Tuesday, November 1, 2016


Happy Halloween!

October has come and gone, and this month has been my most productive month yet for community service.  I am now fully emerged into my “teaching” rotation at Anna’s Place. My first day as an instructor was so much fun and also very challenging. For the nutrition segment of my first class, we learned about calcium and bones. One of the things that I quickly realized is that I could not approach my class in the traditional way which I had been trained. On Mondays, the children have just returned to school from the weekend and are full of the energy for the week ahead – my supervisor told me that there is a marked difference in behavior on days like Thursdays and Fridays (in preparation for the weekend) compared to Mondays. So on my first day of teaching, the students completely lost interest in my “lecture” style of teaching, and I thus lost control of the classroom. There were students crawling under tables, chasing each other, etc., and I left feeling disappointed in myself that I had wasted the students’ time from actually taking something beneficial away from the class. But I was determined not to allow this to happen again, so over the next week I researched different lesson plans to keep very young children (my youngest student is 5 years old) interested in learning during after school programs, and the most common theme that I found was to simply keep them moving! So during my next class, we learned about muscles, and I thought it would be fun to pair the students into groups, assign them a muscle, and allow them to create a non-traditional exercise for that muscle. They loved it! The creativity they showed was great to see – it was actually hilarious. I paired myself with one of the students, and we came up with an all-in-one exercise for our quads, glutes, and triceps.

More importantly, my experience this month has reminded me of the intricacies of human interaction, and also had me reflecting on the intricacies of doctor-patient care...particularly as it relates to what we’ve learned thus far in the program. In my training for the after school program, I was instructed to feel free to automatically dismiss students from the classroom at the first signs of trouble or distraction. This sounded great in theory, but once confronted with actual students, I quickly assessed that doing this – when the students and I are bound together for at minimum 10 week – would probably negate any potential chance of developing trust and respect for the remainder of the program. At the same time, allowing unruly behavior in the classroom does a huge disservice to everyone, especially other students. So, therein lies the conflict between what you train and prepare for/what you study/what you believe to be true…and reality. And as I’ve delved deeper and deeper into pharmacology and the inherent patient care that it entails, you realize that this is something you will always have to confront and face head-on as a doctor. There are so many scenarios that you’re prepared to treat in traditional ways, but realize that due to specific context, it may require nontraditional care. There are so many drugs that may have immense therapeutic benefit – but may also bring serious side effects (i.e. Aliskiren – I’m studying for my renal block exam as we speak!), and as a doctor, you have to make the best decision of treatment for your patient. In my classroom, in every word that I speak or action that I take, I hope I convey to my students that I have their best interest in mind. As a doctor, I believe this same principle is the key to navigating these scenarios. I’m confident that carrying this with me and applying it as I go, in any situation, can lead to success.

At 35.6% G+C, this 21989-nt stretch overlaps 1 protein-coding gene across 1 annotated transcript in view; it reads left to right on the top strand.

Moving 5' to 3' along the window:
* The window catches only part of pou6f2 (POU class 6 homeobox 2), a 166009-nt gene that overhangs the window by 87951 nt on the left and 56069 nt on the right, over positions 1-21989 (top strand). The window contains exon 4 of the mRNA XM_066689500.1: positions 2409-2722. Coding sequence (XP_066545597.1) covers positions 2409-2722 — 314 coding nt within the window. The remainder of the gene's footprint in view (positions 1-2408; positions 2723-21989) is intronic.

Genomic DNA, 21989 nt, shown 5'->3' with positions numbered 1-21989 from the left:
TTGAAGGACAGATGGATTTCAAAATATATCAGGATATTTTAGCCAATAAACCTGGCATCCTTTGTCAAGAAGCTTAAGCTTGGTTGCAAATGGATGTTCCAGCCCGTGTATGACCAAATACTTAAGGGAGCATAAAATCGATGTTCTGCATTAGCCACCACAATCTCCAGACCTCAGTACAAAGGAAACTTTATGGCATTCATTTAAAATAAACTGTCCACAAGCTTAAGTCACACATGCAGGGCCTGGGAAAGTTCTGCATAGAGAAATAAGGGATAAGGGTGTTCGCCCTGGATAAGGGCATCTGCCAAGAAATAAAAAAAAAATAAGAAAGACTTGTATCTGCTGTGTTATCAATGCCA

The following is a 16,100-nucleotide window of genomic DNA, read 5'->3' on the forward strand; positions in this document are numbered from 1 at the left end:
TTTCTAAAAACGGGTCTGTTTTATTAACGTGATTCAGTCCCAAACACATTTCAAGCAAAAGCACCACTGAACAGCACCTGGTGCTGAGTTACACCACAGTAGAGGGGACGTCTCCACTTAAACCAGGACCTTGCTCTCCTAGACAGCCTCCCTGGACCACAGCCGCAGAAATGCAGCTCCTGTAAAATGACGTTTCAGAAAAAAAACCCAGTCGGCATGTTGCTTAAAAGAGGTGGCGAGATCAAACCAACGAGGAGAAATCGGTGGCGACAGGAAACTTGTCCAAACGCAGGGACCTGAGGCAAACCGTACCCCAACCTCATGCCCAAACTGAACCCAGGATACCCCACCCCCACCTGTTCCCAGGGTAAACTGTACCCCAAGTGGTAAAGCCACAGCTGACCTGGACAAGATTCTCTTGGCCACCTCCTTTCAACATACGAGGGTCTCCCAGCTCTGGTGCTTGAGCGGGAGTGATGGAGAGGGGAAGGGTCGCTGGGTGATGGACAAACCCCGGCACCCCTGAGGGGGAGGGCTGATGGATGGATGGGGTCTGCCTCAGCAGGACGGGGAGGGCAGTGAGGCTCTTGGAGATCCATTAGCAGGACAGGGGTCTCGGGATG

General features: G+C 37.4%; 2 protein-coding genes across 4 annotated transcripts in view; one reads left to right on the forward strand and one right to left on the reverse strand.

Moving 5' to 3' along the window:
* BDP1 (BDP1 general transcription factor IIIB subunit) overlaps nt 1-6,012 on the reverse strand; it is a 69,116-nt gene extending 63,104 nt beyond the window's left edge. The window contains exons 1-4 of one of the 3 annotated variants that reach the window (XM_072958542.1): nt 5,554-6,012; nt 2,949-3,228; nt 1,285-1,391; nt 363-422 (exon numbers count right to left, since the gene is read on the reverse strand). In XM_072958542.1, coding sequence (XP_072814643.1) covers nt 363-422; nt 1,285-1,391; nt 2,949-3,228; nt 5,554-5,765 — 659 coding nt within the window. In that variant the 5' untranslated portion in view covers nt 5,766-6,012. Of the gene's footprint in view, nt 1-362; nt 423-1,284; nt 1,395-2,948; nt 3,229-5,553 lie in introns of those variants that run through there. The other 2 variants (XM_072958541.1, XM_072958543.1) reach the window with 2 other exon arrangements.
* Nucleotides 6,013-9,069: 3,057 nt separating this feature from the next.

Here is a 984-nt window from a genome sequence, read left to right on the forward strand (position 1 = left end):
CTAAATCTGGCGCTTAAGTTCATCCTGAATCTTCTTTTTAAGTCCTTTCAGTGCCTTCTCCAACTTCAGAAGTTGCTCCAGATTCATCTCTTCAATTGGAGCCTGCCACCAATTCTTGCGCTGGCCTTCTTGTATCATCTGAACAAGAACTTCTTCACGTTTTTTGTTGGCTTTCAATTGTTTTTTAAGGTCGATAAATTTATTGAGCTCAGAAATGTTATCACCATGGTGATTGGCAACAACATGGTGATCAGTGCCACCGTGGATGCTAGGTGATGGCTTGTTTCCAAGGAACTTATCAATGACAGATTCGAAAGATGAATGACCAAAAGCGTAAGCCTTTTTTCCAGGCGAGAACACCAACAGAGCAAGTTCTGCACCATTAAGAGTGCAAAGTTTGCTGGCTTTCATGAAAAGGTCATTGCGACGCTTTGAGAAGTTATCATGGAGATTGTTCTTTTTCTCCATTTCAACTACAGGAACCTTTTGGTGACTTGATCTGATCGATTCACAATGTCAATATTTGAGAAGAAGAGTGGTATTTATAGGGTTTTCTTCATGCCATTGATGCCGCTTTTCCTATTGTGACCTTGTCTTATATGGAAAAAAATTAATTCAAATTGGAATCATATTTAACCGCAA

Community Service Totals: 27.5 hours
October: 11 hours

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